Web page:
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Journal of Occupational & Environmental Medicine:
Letters To The Editor

Screening for Carpal Tunnel Syndrome in the Workplace

Nathan, Peter A. MD; Keniston, Richard C. MD; Meadows, Kenneth D. PT; Lockwood, Richard S. BSc

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Portland Hand Surgery and Rehabilitation Center; Portland, OR

To the Editor: Pransky et al1 stated that effective workplace screening for carpal tunnel syndrome (CTS) requires tests with high sensitivity and reasonable specificity. These tests should be able to detect increased risk for CTS in asymptomatic individuals.2 These standards exclude use of a portable electrodiagnostic testing device (such as NERVEPACE or Neurosentinel), motor nerve conduction studies (NCS), long segment sensory NCS, symptom questionnaires, and hand symptom diagrams, as none of these has the requisite sensitivity.1,3-10 Symptom questionnaires also lack the requisite specificity.2,6,8,9,11

In long-term follow-up studies, we have found formal NCS results to be much more stable and reliable than self-reported symptoms.6,8,9 Symptoms that were not supported by NCS abnormalities tended to be especially labile.6,8,9,11 The most sensitive and efficient tests for predicting future specific hand/wrist symptoms and CTS were short-segment sensory studies, the 8-cm sensory latency and particularly the maximum latency difference(MLD),5,6,8,9 based on the palmar segmental centimetric ("inching") technique of Kimura.12 In 464 initially asymptomatic worker hands, after 11 years, the MLD gave an odds ratio of 20:1 for predicting de novo CTS comparing hands with an initial MLD of ≥ 0.52 ms to hands with an initial MLD of < 0.28 ms.9

In a cost-benefit analysis of applying early detection methods for the purpose of reducing CTS-related costs, neither portable testing device results nor symptom questionnaires will provide long-term benefit. We feel the extra cost and time involved in performing formal NCS in the industrial setting are more than justified by the objective results. Formal NCS are valid, stable and reproducible even after long time intervals, and reliable if done with standard NCS techniques.5-9,12 In our experience, precise functional measurement of the median nerve within the carpal tunnel, in short segments, is the most reliable predictor of future hand/wrist symptoms and CTS in industrial workers and meets the criteria for providing high sensitivity and reasonable specificity.6-9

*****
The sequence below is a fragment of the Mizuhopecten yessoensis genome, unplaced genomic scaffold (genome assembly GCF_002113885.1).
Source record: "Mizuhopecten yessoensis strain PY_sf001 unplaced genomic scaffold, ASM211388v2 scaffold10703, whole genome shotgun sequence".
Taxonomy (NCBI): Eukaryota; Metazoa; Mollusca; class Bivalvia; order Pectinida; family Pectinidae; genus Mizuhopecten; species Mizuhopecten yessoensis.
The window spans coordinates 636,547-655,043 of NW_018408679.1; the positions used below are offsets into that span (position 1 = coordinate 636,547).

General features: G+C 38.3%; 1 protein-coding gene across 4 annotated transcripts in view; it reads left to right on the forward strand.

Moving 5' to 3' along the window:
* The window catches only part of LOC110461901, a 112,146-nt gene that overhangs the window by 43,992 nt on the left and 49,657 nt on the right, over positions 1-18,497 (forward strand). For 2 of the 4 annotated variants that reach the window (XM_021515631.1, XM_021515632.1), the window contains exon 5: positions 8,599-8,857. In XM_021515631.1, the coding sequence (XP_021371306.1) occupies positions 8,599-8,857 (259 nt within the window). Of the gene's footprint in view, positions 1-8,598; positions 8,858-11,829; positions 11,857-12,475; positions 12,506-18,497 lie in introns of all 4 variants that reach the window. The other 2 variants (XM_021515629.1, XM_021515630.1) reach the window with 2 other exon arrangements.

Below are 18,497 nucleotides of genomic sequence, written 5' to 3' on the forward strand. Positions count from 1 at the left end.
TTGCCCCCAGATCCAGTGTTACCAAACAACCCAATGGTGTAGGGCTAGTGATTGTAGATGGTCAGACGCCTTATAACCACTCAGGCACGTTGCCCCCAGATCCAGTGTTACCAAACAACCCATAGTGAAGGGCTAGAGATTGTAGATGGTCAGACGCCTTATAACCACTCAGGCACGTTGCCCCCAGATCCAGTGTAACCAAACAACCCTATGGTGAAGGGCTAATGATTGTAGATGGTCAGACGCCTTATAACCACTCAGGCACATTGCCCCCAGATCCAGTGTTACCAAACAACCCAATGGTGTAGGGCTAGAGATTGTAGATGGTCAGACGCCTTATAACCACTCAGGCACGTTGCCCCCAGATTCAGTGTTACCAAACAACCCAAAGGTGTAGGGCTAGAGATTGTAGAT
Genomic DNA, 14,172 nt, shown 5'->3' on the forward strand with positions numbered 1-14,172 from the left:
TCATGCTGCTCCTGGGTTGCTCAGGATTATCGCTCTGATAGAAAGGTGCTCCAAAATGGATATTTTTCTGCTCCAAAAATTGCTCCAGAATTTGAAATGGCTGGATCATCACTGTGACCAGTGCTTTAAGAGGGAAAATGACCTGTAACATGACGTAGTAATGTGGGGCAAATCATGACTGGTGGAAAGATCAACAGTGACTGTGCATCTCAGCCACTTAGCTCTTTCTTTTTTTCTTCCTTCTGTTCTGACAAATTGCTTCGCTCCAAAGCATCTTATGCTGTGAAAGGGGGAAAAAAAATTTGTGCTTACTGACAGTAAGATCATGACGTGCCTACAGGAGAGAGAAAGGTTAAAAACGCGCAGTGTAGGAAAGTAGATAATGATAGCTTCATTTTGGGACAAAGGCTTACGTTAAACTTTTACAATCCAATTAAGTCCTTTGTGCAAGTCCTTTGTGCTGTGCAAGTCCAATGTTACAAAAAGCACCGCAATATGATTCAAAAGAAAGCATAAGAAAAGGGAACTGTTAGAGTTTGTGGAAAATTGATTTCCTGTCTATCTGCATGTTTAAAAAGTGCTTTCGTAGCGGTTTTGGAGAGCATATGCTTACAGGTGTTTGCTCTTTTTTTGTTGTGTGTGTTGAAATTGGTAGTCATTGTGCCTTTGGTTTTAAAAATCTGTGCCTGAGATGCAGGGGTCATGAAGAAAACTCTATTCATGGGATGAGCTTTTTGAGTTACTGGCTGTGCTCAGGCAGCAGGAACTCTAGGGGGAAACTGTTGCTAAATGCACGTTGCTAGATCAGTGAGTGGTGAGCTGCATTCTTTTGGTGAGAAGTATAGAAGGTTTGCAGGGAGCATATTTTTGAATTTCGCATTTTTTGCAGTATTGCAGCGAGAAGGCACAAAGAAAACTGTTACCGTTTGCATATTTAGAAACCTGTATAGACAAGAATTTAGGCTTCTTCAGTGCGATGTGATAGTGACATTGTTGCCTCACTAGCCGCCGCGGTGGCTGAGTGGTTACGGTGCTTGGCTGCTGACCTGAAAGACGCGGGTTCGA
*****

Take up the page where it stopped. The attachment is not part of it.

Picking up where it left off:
Peter A. Nathan, MD

Richard C. Keniston, MD

Kenneth D. Meadows, PT

Richard S. Lockwood, BSc

Portland Hand Surgery and Rehabilitation Center; Portland, OR

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References

1. Pransky G, Long R, Hammer K, Schulz LA, Himmelstein J, Fowke J. Screening for carpal tunnel syndrome in the workplace: an analysis of portable nerve conduction devices. J Occup Environ Med. 1997;39:727-733.

2. Bingham RC, Rosecrance JC, Cook TM. Prevalence of abnormal median nerve conduction in applicants for industrial jobs. Am J Ind Med. 1996;30:355-361.

3. Chaudhry V. Technology review: NervePace digital electroneurometer. Muscle Nerve. 1997;20:1200-1203.

4. Wolens D. The predictive ability of instrumentation for screening and surveillance of carpal tunnel syndrome. In: Kasdan MS, ed.Occupational Hand and Upper Extremity Injuries and Diseases, 2nd edition. Philadelphia: Hanley & Belfus; 1997:141-148.

5. Jablecki CK, Andary MT, So YT, Wilkins DE, Williams FH. Literature review of the usefulness of nerve conduction studies and electromyography for the evaluation of patients with carpal tunnel syndrome.Muscle Nerve. 1993;16:1392-1414.

6. Nathan PA, Keniston RC, Meadows KD, Lockwood RS. Predictive value of nerve conduction measurements at the carpal tunnel.Muscle Nerve. 1993;16:1377-1382.

7. Nathan PA, Keniston RC, Meadows KD, Lockwood RS. Electrodiagnostic testing in hand surgery. J Hand Surg [Am]. 1997;22:948-949.

8. Nathan PA, Keniston RC, Myers LD, Meadows KD. Longitudinal study of median nerve sensory conduction in industry: relationship to age, gender, hand dominance, occupational hand use, and clinical diagnosis. J Hand Surg [Am]. 1992;17:850-857.

9. Nathan PA, Keniston RC, Meadows KD, Lockwood RS. Predictive value of nerve conduction studies. Occup Environ Med. In Press.

10. Verbrugge LM, Ascione FJ. Exploring the iceberg: common symptoms and how people care for them. Med Care. 1987;25:539-569.

11. Silverstein BA, Fine LJ, Stetson D. Handwrist disorders among investment casing plant workers. J Hand Surg [Am]. 1987;12:838-844.

12. Kimura J. The carpal tunnel syndrome: localization of conduction abnormality within the distal segment of the median nerve.Brain. 1979;102:619-635.

Editor's Note: Dr Pransky chose not to reply.

© Williams & Wilkins 1998. All Rights Reserved.

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